Special delivery

Packaging shows for the world market is Fremantle's specialty.

Having been quietly assembled over the past decade through a variety of global acquisitions, Fremantle-Media is a $1.4 billion company that is only now coming into its own as an entertainment force. Its distinctive profile is built around an art that it's managed to turn into a science: the ability to identify TV programming that lends itself to global consumption and to churn out regional versions of the shows for markets around the world.

"It's a branded approach to programming," Fremantle CEO Tony Cohen says. "They're programs, but they can be so much more than that. We call it the global-formatting phenomenon. If a show has global-formatting DNA, it can be reconstituted."

In addition to the various "Idols" (including those in the U.K., the U.S., Poland and India, to name four of the company's 35 international versions) Fremantle has successfully taken across borders shows including the "Got Talent" and "The Apprentice" series, as well as branded adaptations of "The X-Files" and game shows such as "Family Feud" and "The Price Is Right."

Cohen says the concept works equally well for scripted and unscripted shows.

"It used to be that you could make a drama and export that version of it. What we realized in the past few years is if you have a drama series with a very strong premise, you can re-create that premise in a lot of different countries," Cohen says. "'Ugly Betty' is a good example: An ugly girl moves to the big city and falls in love with her boss. We discovered that show, which was being produced in Colombia, and bought the format. The first territory we made it for was Germany, and it's a sensation there. And we now make the 'Ugly Betty' format in seven countries (excluding the U.S.)."

In all, Fremantle is doing business in more than 25 countries, including Australia, France, Germany, Italy, the U.K., and of course, the U.S. "Pretty much everywhere you can think of, we have a production operation," Cohen says.

It's fitting, then, that the firm -- whose beginnings can be traced back to 1917 through its Bertelsmann roots -- takes its name from an Australian port.

Its more modern incarnation began to take shape in recent years, as Bertelsmann's RTL Group -- Europe's top TV and radio broadcasting company -- began collecting TV assets.

A good portion of the company came with the acquisition of the Mark Goodson Co. and its game show library. The U.K.'s Thames Television, purchased in 1993, was another building block, as was Australia's Grundy Television in 1995. All American Television (producer of "Baywatch") and Germany's CLT-Ufa followed, joining the fold in '97 and 2000, respectively. The assets were initially collected largely under the Pearson Television Group banner, but in 2001 the assets were consolidated under FremantleMedia.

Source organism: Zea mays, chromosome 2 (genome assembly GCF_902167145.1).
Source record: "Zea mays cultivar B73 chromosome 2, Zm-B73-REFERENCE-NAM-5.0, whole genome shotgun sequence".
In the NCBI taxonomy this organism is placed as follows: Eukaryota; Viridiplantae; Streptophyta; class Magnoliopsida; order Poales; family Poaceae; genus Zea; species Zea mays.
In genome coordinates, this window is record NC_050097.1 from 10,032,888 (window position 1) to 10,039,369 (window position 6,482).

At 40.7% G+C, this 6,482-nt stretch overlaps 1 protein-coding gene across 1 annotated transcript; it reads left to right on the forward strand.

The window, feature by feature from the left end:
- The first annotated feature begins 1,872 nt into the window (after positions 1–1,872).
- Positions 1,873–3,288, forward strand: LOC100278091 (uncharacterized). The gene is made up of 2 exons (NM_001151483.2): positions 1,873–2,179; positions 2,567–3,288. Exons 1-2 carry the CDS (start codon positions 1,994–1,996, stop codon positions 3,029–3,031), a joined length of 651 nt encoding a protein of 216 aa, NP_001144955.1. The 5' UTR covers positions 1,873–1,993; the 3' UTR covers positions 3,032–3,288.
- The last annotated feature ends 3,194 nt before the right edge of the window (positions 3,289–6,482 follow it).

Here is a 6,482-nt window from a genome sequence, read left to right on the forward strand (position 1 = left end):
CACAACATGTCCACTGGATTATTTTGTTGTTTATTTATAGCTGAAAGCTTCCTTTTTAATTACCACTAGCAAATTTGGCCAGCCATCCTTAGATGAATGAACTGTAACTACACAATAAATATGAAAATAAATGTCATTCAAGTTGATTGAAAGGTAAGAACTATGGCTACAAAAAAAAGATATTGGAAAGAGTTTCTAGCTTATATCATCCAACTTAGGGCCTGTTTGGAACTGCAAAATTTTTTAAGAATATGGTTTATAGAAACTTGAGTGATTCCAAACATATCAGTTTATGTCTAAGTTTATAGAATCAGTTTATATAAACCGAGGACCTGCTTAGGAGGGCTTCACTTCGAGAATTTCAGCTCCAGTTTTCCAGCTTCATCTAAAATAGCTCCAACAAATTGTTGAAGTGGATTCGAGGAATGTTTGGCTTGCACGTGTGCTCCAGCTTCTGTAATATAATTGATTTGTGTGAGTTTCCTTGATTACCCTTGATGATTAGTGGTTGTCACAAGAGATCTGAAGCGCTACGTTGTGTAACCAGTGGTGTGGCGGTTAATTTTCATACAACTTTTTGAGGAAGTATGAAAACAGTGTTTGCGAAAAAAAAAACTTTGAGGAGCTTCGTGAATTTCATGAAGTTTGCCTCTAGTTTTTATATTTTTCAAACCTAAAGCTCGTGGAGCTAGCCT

"This place was a sleeping giant," FremantleMedia North America CCO Eugene Young says, noting that original production activity has been stepped up considerably this past year, with about 12 new programs and pilots in the hopper.

"In the span of a year, we've produced and shot a 15-episode telenovela for Lifetime, our scripted show 'The Beast' just got greenlighted at Fox, and we have two scripted pilots (including 'The IT Crowd') at NBC," Young says.

"Our scripted plan is very specific," he notes. "We're going to import half-hour British or Australian comedies that have a track record. 'The Beast' and 'The IT Crowd' are examples."

On the nonscripted side, Young's unit also has produced seven episodes of the improv comedy show "Thank God You're Here," set to debut April 9 on NBC, and in addition to continuing production on "American Idol," it is working on further seasons of "American Inventor," airing on ABC, and "America's Got Talent," airing on NBC, as well as continuing its "The Janice Dickinson Modeling Agency" for Oxygen and "Property Ladder" for TLC.

"Our approach is multitier and multigenerational -- programs that appeal to everyone and can be exploited on multiple digital tiers: on mobile and phones, broadband and television," Young says. "People aren't just watching television anymore, but they still want content."

Fulfilling that content craving on a global scale is a goal for which Cohen feels the company is well positioned, reflecting a changing global TV market. "Creating a hit show is one thing. These days, if a show takes off, it can launch around the world incredibly quickly, and that's a relatively new phenomenon," he says. "'The Price Is Right' took 50 years to get to 29 countries. 'Idol' got into 39 countries in five years. And now, 'America's Got Talent,' we have in 18 countries, since the fall of last year. This is the direction things are headed, and whether its scripted or nonscripted, nobody knows this game better than Fremantle."

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